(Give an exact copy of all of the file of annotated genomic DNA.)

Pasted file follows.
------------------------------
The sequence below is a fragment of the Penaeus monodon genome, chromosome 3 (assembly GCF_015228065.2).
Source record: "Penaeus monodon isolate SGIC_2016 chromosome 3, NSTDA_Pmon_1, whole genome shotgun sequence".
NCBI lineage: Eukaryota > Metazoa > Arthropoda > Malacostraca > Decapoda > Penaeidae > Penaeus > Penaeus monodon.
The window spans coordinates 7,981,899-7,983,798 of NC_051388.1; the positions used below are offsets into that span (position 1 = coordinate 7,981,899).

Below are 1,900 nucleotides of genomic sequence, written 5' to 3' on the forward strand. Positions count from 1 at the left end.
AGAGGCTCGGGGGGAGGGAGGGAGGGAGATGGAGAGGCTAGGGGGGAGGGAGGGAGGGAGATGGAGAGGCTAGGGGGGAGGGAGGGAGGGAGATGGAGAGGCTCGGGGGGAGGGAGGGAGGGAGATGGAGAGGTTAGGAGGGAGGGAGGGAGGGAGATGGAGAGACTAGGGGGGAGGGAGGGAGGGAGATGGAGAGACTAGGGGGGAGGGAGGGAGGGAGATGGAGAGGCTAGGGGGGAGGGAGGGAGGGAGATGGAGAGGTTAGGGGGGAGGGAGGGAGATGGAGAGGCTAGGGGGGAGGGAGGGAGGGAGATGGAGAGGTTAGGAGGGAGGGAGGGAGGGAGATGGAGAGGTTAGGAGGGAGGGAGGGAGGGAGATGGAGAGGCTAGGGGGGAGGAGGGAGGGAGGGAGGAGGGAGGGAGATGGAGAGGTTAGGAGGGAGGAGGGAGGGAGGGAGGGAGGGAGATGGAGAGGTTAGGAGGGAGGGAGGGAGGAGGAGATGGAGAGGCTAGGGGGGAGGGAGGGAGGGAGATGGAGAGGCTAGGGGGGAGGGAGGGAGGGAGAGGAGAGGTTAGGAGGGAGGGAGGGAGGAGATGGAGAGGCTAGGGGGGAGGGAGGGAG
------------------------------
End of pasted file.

The sequence below is a fragment of the Penaeus monodon genome, chromosome 3 (assembly GCF_015228065.2).
Source record: "Penaeus monodon isolate SGIC_2016 chromosome 3, NSTDA_Pmon_1, whole genome shotgun sequence".
NCBI lineage: Eukaryota > Metazoa > Arthropoda > Malacostraca > Decapoda > Penaeidae > Penaeus > Penaeus monodon.
The window spans coordinates 7,981,899-7,983,798 of NC_051388.1; the positions used below are offsets into that span (position 1 = coordinate 7,981,899).

Below are 1,900 nucleotides of genomic sequence, written 5' to 3' on the forward strand. Positions count from 1 at the left end.
AGAGGCTCGGGGGGAGGGAGGGAGGGAGATGGAGAGGCTAGGGGGGAGGGAGGGAGGGAGATGGAGAGGCTAGGGGGGAGGGAGGGAGGGAGATGGAGAGGCTCGGGGGGAGGGAGGGAGGGAGATGGAGAGGTTAGGAGGGAGGGAGGGAGGGAGATGGAGAGACTAGGGGGGAGGGAGGGAGGGAGATGGAGAGACTAGGGGGGAGGGAGGGAGGGAGATGGAGAGGCTAGGGGGGAGGGAGGGAGGGAGATGGAGAGGTTAGGGGGGAGGGAGGGAGATGGAGAGGCTAGGGGGGAGGGAGGGAGGGAGATGGAGAGGTTAGGAGGGAGGGAGGGAGGGAGATGGAGAGGTTAGGAGGGAGGGAGGGAGGGAGATGGAGAGGCTAGGGGGGAGGAGGGAGGGAGGGAGGAGGGAGGGAGATGGAGAGGTTAGGAGGGAGGAGGGAGGGAGGGAGGGAGGGAGATGGAGAGGTTAGGAGGGAGGGAGGGAGGAGGAGATGGAGAGGCTAGGGGGGAGGGAGGGAGGGAGATGGAGAGGCTAGGGGGGAGGGAGGGAGGGAGAGGAGAGGTTAGGAGGGAGGGAGGGAGGAGATGGAGAGGCTAGGGGGGAGGGAGGGAG